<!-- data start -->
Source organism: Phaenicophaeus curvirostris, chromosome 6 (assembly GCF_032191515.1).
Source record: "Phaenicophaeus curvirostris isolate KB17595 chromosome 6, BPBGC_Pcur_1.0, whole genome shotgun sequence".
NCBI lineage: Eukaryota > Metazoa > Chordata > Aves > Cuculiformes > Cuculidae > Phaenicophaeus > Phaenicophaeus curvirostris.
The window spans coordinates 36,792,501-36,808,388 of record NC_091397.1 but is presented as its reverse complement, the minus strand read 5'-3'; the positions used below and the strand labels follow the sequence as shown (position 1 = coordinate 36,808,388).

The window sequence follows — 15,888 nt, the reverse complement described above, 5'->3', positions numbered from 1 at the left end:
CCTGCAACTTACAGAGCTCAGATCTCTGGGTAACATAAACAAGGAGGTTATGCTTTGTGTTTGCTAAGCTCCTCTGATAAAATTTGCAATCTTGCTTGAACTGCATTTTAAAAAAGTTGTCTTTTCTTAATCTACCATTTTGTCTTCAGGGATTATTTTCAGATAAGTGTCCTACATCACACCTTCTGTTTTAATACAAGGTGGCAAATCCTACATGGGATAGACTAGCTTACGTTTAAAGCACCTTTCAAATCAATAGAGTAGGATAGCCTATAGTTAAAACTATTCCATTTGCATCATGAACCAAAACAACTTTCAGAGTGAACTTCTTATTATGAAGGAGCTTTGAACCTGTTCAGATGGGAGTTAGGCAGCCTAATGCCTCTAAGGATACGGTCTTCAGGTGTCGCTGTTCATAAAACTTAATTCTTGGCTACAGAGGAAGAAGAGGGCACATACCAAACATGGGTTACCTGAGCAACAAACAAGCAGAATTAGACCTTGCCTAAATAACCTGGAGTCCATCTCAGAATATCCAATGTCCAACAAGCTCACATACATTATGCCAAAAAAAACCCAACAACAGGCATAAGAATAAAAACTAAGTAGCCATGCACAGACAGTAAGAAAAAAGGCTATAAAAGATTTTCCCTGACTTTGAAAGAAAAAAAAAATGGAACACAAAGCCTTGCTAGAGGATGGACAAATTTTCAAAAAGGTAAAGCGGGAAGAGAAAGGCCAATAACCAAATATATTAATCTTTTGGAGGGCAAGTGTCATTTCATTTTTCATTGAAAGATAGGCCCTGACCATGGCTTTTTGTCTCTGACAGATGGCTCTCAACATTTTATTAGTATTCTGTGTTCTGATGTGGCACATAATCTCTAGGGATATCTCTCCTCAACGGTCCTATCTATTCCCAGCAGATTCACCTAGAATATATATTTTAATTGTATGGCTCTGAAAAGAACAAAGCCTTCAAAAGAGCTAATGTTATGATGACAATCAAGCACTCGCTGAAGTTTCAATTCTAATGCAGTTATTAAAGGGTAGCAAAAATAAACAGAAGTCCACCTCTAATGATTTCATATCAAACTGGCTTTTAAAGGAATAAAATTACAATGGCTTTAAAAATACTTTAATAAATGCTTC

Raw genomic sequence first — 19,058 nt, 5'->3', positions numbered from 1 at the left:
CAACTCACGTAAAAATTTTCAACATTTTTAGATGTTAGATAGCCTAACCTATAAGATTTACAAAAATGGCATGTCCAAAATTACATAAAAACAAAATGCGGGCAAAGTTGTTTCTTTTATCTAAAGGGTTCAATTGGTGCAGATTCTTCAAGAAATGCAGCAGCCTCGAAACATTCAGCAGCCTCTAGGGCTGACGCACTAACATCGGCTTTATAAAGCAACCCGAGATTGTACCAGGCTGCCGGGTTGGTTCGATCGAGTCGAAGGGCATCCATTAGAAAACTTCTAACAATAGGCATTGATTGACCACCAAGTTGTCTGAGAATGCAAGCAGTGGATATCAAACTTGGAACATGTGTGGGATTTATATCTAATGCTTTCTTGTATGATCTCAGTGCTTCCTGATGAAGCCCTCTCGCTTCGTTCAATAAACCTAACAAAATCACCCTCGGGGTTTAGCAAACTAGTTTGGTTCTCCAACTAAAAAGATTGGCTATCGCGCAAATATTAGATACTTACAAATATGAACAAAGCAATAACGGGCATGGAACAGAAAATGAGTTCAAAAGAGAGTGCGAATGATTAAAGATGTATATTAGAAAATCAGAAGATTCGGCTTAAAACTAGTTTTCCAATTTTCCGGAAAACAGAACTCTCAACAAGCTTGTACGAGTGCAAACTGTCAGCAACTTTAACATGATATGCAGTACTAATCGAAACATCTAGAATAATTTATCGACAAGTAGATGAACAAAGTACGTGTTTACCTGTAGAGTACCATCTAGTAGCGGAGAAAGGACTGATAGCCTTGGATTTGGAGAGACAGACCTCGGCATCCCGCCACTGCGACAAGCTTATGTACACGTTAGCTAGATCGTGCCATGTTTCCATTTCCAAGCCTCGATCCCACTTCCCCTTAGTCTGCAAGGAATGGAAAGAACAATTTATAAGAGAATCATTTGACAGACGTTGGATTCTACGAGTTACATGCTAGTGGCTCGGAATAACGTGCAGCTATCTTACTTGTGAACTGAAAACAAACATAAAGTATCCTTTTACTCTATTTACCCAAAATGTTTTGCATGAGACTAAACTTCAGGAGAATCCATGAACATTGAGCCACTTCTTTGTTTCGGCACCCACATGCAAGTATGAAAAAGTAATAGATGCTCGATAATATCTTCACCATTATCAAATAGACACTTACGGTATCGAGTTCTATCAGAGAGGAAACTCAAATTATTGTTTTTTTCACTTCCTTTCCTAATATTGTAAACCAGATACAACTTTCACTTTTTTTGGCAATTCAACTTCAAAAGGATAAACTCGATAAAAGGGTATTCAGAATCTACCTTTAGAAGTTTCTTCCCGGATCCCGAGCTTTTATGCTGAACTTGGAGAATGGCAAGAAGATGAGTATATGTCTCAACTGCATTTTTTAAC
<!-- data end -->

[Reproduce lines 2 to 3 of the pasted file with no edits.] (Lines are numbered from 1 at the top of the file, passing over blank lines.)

Source record: "Phaenicophaeus curvirostris isolate KB17595 chromosome 6, BPBGC_Pcur_1.0, whole genome shotgun sequence".
NCBI lineage: Eukaryota > Metazoa > Chordata > Aves > Cuculiformes > Cuculidae > Phaenicophaeus > Phaenicophaeus curvirostris.